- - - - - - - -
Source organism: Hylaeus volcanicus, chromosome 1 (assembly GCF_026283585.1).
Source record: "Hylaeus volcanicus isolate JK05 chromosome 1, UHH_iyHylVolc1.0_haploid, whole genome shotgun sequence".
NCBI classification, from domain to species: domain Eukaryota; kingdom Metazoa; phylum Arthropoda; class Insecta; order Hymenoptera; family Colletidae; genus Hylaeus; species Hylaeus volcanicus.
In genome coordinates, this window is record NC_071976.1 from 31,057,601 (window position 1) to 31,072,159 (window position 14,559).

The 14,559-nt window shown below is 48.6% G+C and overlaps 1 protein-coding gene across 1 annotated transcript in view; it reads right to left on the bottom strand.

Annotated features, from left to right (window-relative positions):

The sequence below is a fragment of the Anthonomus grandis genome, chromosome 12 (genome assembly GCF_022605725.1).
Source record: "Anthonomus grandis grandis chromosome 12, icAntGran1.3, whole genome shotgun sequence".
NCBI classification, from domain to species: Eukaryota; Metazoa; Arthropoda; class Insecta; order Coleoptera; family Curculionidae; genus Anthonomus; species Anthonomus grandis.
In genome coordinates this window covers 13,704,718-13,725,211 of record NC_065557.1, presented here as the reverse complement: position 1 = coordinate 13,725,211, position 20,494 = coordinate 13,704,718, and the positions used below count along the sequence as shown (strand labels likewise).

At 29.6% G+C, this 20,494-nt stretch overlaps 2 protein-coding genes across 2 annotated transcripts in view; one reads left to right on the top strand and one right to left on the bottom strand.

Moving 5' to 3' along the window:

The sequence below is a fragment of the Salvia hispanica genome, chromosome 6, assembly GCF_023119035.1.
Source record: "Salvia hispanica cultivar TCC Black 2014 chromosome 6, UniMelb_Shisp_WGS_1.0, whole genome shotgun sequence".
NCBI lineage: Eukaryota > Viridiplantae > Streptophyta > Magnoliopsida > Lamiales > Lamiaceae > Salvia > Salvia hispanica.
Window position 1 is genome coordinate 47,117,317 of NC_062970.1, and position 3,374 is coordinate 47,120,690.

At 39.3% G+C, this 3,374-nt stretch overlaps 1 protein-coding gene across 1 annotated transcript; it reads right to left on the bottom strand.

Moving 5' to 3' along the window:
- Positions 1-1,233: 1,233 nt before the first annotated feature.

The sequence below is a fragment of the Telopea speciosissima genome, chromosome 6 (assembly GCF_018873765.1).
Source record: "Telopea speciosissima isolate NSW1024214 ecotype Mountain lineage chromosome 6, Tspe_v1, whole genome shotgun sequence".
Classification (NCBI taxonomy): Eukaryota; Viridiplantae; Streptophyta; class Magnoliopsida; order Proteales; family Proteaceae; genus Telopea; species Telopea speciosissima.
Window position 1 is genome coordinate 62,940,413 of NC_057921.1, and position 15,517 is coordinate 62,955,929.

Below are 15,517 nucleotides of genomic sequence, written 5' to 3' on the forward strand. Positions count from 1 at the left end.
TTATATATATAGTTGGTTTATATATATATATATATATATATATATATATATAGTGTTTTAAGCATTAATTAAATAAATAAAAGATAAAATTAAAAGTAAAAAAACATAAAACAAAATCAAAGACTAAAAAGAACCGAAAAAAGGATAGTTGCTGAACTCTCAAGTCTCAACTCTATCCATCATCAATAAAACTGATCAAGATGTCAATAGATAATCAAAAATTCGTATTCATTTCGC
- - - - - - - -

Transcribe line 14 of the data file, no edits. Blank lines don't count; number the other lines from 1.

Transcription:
Source record: "Salvia hispanica cultivar TCC Black 2014 chromosome 6, UniMelb_Shisp_WGS_1.0, whole genome shotgun sequence".